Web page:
Experimental Biology Conference
San Diego 2016
We have some great news coming from the USA. Dr. Joshua Berka NMD, attended the Experimental Biology (EB) Conference in San Diego, CA (April 2016) to explore the most current scientific research in the field of Microcirculation. While Microcirculation was only a small part of this year’s EB Conference, there are exciting discoveries that are being made, allowing for a deeper understanding of the microvasculature and its function. Blood Cell-Microvessel Interactions have been of great interest over the years in research and continue to be at the forefront of research. Dr. Klaus Ley, MD and his team at La Jolla Institute for Allergy and Immunology presented their latest findings related to the role of adhesion molecules in neutrophil mobility within the vessels. His team studies inflammation and the cells and tissue involved with the process. The roles of adhesion molecules in acute and chronic inflammation have been investigated using both in vitro and in vivo models. Klaus states, “The ultimate goal of the research is to develop methods to control negative side effects of inflammation by influencing leukocyte adhesion to the endothelium”. Alan Burns, PhD and his team from the University of Houston followed up by presenting a deeper look at the contributions of microvascular inflammation in wound healing.
Signal Integration and Microcirculatory Blood Flow Control
Throughout the conference, there were various presentations on signal integration and microcirculatory blood flow control. One thought provoking presentation was delivered from Steven Segal, PhD., from the University of Columbia, titled How does Blood Flow and Where to Go. “Our research is focused on understanding the control of tissue blood flow in light of how oxygen delivery increases in response to metabolic demand”, says Segal. His team studies the molecular physiology of vascular cells using methods such as electrical and optical monitoring of cell signaling and intravital video microscopy.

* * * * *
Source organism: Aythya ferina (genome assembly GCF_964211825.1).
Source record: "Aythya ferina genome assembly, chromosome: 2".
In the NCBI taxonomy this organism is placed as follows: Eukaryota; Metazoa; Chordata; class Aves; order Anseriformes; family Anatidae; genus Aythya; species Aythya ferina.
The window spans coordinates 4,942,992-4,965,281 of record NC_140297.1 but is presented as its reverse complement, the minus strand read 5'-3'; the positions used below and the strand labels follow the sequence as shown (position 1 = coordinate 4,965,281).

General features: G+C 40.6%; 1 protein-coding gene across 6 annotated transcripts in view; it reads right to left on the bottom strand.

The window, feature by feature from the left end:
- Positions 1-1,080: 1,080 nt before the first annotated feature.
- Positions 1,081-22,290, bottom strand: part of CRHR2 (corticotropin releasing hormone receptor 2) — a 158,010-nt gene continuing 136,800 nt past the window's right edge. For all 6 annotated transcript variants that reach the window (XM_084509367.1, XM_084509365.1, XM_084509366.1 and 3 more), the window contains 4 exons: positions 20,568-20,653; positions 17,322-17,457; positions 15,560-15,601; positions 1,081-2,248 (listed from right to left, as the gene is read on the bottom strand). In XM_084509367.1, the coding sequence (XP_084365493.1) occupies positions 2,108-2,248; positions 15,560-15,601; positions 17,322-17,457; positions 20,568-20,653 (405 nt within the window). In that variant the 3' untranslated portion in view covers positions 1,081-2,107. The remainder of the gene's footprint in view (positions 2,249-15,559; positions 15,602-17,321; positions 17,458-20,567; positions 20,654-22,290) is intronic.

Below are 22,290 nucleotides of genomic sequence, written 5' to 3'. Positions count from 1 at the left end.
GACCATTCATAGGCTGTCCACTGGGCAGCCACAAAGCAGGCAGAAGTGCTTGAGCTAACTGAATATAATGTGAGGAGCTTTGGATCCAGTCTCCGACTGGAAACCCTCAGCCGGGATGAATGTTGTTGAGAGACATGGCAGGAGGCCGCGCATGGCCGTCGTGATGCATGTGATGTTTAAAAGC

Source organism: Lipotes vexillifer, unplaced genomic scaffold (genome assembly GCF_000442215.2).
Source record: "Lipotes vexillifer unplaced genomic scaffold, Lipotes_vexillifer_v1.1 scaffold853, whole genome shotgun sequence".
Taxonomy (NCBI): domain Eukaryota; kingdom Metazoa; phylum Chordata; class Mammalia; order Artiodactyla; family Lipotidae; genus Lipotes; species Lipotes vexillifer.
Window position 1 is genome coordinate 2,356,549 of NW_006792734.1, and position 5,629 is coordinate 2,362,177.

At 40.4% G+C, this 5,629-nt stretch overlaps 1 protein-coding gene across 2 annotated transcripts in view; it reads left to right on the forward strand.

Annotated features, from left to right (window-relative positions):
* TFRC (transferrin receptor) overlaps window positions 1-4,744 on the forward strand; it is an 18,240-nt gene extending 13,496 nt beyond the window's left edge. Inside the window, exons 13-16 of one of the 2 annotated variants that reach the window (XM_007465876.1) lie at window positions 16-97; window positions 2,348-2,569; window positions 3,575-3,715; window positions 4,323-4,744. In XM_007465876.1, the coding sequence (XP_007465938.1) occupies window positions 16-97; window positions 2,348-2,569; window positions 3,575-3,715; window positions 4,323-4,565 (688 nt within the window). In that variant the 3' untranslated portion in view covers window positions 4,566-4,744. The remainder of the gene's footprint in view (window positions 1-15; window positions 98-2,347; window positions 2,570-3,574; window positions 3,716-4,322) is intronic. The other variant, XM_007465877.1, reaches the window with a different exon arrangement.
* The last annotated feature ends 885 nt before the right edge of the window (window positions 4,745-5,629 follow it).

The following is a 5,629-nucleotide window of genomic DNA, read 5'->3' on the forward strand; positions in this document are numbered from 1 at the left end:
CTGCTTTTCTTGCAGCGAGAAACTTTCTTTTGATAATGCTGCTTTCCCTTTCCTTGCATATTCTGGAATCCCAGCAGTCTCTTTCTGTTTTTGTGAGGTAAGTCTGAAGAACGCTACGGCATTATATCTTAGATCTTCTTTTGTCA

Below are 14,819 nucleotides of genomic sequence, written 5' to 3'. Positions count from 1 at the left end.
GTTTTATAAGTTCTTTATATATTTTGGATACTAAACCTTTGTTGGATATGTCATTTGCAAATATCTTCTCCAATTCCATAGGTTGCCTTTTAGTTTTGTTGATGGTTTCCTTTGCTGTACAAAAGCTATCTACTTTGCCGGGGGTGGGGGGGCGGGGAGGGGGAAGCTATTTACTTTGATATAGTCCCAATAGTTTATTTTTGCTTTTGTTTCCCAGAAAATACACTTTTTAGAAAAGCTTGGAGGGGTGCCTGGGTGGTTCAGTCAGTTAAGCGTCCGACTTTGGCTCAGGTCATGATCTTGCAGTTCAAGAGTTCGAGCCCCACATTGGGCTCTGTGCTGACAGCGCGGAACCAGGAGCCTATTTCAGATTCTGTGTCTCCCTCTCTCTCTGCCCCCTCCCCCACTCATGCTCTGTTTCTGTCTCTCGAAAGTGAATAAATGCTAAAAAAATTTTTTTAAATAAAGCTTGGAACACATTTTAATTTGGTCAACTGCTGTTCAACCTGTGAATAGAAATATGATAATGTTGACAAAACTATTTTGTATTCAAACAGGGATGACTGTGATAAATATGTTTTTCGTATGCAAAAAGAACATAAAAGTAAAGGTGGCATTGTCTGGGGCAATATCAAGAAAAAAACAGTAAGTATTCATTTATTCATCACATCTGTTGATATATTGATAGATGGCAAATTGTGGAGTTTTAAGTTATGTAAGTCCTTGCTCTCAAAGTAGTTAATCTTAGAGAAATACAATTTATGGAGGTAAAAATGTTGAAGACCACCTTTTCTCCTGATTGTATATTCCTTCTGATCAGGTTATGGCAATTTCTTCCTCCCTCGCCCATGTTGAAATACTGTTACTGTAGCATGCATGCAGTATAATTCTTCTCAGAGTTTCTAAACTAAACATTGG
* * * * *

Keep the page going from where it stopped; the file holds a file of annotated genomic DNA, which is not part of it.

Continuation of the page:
A true pioneer in the field of microcirculation was also present at the EB conference. Dr. Ivo Torres MD, PhD is a research physiologist in the Damage Control Resuscitation Program at the US Army Institute of Surgical Research in Houston, TX. Dr. Torres was involved in the early research of microcirculation and vasomotion. He and his team studied “bat wings” to learn more about vasomotor function and its involvement in micro-hemodynamics. He was presenting his most recent research and the role of the endothelial glycocalyx in maintaining function and structural integrity of the vasculature.
An emerging area of interest among researchers is the role of pericytes in maintaining circulation. Pericytes are contractile cells that wrap around the endothelial cells of capillaries and venules. These cells are embedded in the basement membrane where they communicate with endothelial cells of the microvessels by means of both direct and paracrine signaling. There is increasing evidence (although controversial) suggesting that pericytes may regulate blood flow at the capillary level. In the brain, it has been reported that neuronal activity increases local blood flow by inducing perictes to dilate capillaries before upstream arteriole dilation occurs. Amanda Pellowe, of Yale University, presented the most recent research on the regulation of Percyte contractility decreasing barrier function during inflammation. “The more I study these cells, the more intrigued I become with what they do”, says Pellowe.
Microcirculation remains a field of study that affords opportunity to gain a deeper understanding of how blood flows and how it is regulated. While many of the mechanisms that control microhemodynamics remain elusive, scientists and researchers continue to study the structure and function of our microvasculature to better understand the details of how blood flows and where it goes.
Dr. Joshua Berka, NMD